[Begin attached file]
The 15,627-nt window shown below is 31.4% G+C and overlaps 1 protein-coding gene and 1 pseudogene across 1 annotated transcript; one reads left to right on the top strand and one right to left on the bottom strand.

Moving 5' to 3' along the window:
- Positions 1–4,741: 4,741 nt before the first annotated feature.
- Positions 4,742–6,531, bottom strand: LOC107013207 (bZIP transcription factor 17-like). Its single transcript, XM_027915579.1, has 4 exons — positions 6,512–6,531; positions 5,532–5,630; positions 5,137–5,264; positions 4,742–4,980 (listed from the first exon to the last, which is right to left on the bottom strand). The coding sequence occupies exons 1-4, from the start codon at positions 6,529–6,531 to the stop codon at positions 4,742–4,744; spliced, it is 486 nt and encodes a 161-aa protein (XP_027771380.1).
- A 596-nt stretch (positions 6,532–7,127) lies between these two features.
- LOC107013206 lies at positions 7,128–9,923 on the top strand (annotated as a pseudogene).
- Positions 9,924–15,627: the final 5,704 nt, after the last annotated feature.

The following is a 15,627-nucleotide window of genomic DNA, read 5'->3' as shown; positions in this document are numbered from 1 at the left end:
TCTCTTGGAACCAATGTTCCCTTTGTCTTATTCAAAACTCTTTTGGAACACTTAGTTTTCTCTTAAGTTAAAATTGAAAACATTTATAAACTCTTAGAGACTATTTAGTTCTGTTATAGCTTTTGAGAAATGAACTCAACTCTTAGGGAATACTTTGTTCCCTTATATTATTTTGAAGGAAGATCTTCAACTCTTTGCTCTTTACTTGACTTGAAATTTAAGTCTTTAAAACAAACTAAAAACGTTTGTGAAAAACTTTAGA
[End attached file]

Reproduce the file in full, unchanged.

The 15,627-nt window shown below is 31.4% G+C and overlaps 1 protein-coding gene and 1 pseudogene across 1 annotated transcript; one reads left to right on the top strand and one right to left on the bottom strand.

Moving 5' to 3' along the window:
- Positions 1–4,741: 4,741 nt before the first annotated feature.
- Positions 4,742–6,531, bottom strand: LOC107013207 (bZIP transcription factor 17-like). Its single transcript, XM_027915579.1, has 4 exons — positions 6,512–6,531; positions 5,532–5,630; positions 5,137–5,264; positions 4,742–4,980 (listed from the first exon to the last, which is right to left on the bottom strand). The coding sequence occupies exons 1-4, from the start codon at positions 6,529–6,531 to the stop codon at positions 4,742–4,744; spliced, it is 486 nt and encodes a 161-aa protein (XP_027771380.1).
- A 596-nt stretch (positions 6,532–7,127) lies between these two features.
- LOC107013206 lies at positions 7,128–9,923 on the top strand (annotated as a pseudogene).
- Positions 9,924–15,627: the final 5,704 nt, after the last annotated feature.

The following is a 15,627-nucleotide window of genomic DNA, read 5'->3' as shown; positions in this document are numbered from 1 at the left end:
TCTCTTGGAACCAATGTTCCCTTTGTCTTATTCAAAACTCTTTTGGAACACTTAGTTTTCTCTTAAGTTAAAATTGAAAACATTTATAAACTCTTAGAGACTATTTAGTTCTGTTATAGCTTTTGAGAAATGAACTCAACTCTTAGGGAATACTTTGTTCCCTTATATTATTTTGAAGGAAGATCTTCAACTCTTTGCTCTTTACTTGACTTGAAATTTAAGTCTTTAAAACAAACTAAAAACGTTTGTGAAAAACTTTAGA